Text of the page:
Fundamentalism: An Introduction
178 Stanton Street
New York, NY 10002
“Fundamentalism” emerged in the late nineteenth century to describe groups of Protestant Christians in the United States that, although varying, most frequently orbited around a key set of practices and principles: a literalist and unmediated reading of text, a desire to purge “new” ideas, and a return to “original” precepts and foundations. Today, the impulse to to go back to “the roots” or fundamental principles that inform a society, state, or religious community is associated with a wide range of contemporary actors and movements. From Christian evangelicals to American judges fixated on original intent, Saudi clerics and Hindu political leaders, fundamentalism has become synonymous with anti-liberal practices the world over. But what is fundamentalism, and what (if anything) do its various popular manifestations actually have in common?
This course will explore fundamentalism in both theory and practice, drawing on a variety of historic and contemporary case studies. What characterizes fundamentalism as a set of interpretive practices? How do fundamentalists imagine the past, and in what ways does this stance toward history shape their designs for the future? Need the impulse to “go back” to the core of something necessarily be romantic or reactionary? Students will consider these questions by looking at thinkers associated with movements as diverse as Constitutional Originalism, American Protestantism, and Salafi Islam. We will begin with documents and studies of the foundation of Christian fundamentalism, such as The Fundamentals (a collection of essays published in 1915 by the Bible Institute of Los Angeles), before turning to pivotal court cases and the writings of Justices Hugo Black, Antonin Scalia, and Clarence Thomas. Finally, we will consider a series of case-studies of contemporary religious fundamentalism including Sayyid Qutb’s Milestones, Roxanne Euben’s Enemy in the Mirror, and Bethany Moreton’s To Serve God and Wal-Mart.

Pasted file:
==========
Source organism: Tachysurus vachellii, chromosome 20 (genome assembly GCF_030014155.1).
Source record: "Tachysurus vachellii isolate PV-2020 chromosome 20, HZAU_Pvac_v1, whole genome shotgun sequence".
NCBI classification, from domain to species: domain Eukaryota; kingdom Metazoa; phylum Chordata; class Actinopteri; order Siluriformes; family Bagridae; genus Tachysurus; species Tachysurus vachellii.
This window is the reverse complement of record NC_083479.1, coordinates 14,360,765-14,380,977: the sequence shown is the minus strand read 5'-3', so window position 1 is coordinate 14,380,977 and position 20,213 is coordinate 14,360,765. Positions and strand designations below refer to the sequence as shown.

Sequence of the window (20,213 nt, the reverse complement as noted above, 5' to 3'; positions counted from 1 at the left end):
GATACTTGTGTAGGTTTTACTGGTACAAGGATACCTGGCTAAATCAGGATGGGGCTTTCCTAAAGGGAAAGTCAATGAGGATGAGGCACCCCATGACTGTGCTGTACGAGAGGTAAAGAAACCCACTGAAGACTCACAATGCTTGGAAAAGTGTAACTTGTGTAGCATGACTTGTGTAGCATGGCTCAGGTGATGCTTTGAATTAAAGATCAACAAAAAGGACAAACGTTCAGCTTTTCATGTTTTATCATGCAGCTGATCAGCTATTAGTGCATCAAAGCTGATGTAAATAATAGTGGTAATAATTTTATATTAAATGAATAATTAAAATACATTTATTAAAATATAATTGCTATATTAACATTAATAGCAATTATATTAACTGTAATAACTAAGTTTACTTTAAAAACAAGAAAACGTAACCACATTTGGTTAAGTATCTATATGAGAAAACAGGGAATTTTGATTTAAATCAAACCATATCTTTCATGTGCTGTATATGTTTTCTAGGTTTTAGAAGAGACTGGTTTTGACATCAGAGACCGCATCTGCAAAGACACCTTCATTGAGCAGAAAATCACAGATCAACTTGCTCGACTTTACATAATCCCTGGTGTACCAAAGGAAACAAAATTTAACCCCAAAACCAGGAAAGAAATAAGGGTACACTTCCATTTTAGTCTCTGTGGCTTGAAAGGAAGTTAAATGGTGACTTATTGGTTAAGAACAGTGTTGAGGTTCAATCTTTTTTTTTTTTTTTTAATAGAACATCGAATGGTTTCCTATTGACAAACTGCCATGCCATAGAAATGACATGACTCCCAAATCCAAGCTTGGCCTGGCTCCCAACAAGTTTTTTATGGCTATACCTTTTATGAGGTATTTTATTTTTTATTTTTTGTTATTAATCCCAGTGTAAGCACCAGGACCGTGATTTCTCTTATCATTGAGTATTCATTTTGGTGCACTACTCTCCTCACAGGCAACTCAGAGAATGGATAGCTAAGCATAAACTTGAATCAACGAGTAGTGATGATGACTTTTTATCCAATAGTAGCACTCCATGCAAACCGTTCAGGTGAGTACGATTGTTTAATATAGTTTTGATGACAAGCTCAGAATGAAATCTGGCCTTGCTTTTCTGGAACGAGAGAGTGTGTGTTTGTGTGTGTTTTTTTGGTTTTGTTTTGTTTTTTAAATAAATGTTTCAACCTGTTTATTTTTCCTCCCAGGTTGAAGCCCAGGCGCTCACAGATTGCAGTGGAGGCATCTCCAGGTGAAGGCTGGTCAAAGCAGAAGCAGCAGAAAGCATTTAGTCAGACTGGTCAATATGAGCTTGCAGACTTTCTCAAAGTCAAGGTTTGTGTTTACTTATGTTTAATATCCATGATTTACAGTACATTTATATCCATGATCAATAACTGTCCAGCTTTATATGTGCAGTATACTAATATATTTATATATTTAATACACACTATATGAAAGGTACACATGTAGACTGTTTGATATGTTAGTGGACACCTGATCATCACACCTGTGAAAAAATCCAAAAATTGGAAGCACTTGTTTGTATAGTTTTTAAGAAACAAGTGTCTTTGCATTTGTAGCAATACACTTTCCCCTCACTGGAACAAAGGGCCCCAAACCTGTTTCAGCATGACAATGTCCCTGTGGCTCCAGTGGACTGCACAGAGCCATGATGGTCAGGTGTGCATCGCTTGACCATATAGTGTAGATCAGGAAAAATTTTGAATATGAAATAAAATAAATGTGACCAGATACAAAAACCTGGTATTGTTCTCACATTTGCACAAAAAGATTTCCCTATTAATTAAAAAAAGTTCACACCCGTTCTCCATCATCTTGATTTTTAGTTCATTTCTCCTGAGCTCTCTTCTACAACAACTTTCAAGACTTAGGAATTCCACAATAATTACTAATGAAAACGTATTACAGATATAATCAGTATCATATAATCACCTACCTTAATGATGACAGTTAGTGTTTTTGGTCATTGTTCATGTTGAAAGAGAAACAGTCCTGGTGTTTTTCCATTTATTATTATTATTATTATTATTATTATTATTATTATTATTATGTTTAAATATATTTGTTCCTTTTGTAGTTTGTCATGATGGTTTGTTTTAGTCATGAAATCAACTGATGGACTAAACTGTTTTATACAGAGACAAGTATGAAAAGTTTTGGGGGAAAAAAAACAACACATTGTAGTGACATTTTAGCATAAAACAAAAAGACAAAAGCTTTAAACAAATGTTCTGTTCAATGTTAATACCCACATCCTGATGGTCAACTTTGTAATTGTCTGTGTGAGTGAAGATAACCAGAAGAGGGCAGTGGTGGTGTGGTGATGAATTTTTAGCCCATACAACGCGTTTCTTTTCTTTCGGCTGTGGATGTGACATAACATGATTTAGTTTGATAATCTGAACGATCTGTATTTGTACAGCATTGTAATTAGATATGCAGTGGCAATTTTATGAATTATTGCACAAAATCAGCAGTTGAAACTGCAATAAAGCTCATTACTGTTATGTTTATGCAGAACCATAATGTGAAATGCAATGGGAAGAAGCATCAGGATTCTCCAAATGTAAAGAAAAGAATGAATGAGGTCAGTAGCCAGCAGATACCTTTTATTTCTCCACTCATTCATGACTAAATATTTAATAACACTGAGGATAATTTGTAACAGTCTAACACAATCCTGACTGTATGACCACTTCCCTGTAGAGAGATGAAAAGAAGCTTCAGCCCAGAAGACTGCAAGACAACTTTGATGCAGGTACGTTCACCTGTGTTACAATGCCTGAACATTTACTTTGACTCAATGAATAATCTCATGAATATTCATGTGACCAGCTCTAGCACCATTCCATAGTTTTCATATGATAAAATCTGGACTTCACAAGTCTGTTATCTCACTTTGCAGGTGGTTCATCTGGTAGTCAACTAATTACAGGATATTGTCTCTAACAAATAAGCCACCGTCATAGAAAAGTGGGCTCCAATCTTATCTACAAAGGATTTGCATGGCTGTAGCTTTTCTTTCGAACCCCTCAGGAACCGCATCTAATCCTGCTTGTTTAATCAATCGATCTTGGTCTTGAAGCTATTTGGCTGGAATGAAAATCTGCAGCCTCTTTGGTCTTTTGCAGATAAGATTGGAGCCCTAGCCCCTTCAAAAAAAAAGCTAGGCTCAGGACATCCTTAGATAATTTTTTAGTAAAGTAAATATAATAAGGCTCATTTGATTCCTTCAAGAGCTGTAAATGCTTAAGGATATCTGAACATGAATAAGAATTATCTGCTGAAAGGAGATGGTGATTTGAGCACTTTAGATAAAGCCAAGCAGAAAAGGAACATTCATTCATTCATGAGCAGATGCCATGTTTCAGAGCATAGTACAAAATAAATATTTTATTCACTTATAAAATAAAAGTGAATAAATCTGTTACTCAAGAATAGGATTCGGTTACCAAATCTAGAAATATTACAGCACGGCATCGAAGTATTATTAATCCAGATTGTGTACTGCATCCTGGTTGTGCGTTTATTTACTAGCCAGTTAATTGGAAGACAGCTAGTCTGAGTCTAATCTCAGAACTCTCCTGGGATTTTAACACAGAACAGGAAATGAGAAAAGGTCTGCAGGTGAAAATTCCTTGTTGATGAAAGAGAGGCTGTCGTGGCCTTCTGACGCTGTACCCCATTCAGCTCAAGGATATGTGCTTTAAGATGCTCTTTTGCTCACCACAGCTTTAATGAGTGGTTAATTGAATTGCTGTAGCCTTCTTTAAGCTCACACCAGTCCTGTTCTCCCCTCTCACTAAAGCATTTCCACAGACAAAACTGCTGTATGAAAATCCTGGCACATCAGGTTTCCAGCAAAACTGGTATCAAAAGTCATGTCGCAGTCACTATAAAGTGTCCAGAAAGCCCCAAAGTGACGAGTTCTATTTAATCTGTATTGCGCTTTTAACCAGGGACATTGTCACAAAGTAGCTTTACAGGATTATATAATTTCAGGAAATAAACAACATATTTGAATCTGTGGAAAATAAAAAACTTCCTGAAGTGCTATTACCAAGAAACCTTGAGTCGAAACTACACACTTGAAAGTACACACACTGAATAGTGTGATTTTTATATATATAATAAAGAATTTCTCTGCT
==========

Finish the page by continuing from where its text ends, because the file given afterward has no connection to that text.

Course ScheduleTuesday, 6:30-9:30pm
September 12 — October 03, 2017
- New York/General
- New Jersey
- Brooklyn Institute for Social Research
68 Jay Street, #308
Brooklyn, NY 11201
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